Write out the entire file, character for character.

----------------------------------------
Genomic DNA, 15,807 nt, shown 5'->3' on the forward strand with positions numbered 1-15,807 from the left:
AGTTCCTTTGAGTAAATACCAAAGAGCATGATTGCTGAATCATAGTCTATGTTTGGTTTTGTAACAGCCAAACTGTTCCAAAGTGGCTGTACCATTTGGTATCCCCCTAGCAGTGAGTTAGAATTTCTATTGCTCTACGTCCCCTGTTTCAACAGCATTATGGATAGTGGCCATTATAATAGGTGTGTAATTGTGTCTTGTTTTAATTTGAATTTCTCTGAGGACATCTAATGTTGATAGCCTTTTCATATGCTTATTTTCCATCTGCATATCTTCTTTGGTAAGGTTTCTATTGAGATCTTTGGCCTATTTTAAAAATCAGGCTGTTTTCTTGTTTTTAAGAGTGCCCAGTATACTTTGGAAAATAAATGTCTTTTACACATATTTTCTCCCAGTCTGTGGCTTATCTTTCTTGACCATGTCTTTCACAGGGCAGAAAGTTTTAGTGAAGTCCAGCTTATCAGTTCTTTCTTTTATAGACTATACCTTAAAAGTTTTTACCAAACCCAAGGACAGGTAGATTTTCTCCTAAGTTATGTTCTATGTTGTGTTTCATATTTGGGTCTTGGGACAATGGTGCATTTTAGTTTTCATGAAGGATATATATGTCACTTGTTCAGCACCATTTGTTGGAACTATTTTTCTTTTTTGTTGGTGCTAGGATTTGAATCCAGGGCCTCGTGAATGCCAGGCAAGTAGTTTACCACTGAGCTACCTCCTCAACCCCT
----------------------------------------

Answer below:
Genomic DNA, 15,807 nt, shown 5'->3' on the forward strand with positions numbered 1-15,807 from the left:
AGTTCCTTTGAGTAAATACCAAAGAGCATGATTGCTGAATCATAGTCTATGTTTGGTTTTGTAACAGCCAAACTGTTCCAAAGTGGCTGTACCATTTGGTATCCCCCTAGCAGTGAGTTAGAATTTCTATTGCTCTACGTCCCCTGTTTCAACAGCATTATGGATAGTGGCCATTATAATAGGTGTGTAATTGTGTCTTGTTTTAATTTGAATTTCTCTGAGGACATCTAATGTTGATAGCCTTTTCATATGCTTATTTTCCATCTGCATATCTTCTTTGGTAAGGTTTCTATTGAGATCTTTGGCCTATTTTAAAAATCAGGCTGTTTTCTTGTTTTTAAGAGTGCCCAGTATACTTTGGAAAATAAATGTCTTTTACACATATTTTCTCCCAGTCTGTGGCTTATCTTTCTTGACCATGTCTTTCACAGGGCAGAAAGTTTTAGTGAAGTCCAGCTTATCAGTTCTTTCTTTTATAGACTATACCTTAAAAGTTTTTACCAAACCCAAGGACAGGTAGATTTTCTCCTAAGTTATGTTCTATGTTGTGTTTCATATTTGGGTCTTGGGACAATGGTGCATTTTAGTTTTCATGAAGGATATATATGTCACTTGTTCAGCACCATTTGTTGGAACTATTTTTCTTTTTTGTTGGTGCTAGGATTTGAATCCAGGGCCTCGTGAATGCCAGGCAAGTAGTTTACCACTGAGCTACCTCCTCAACCCCT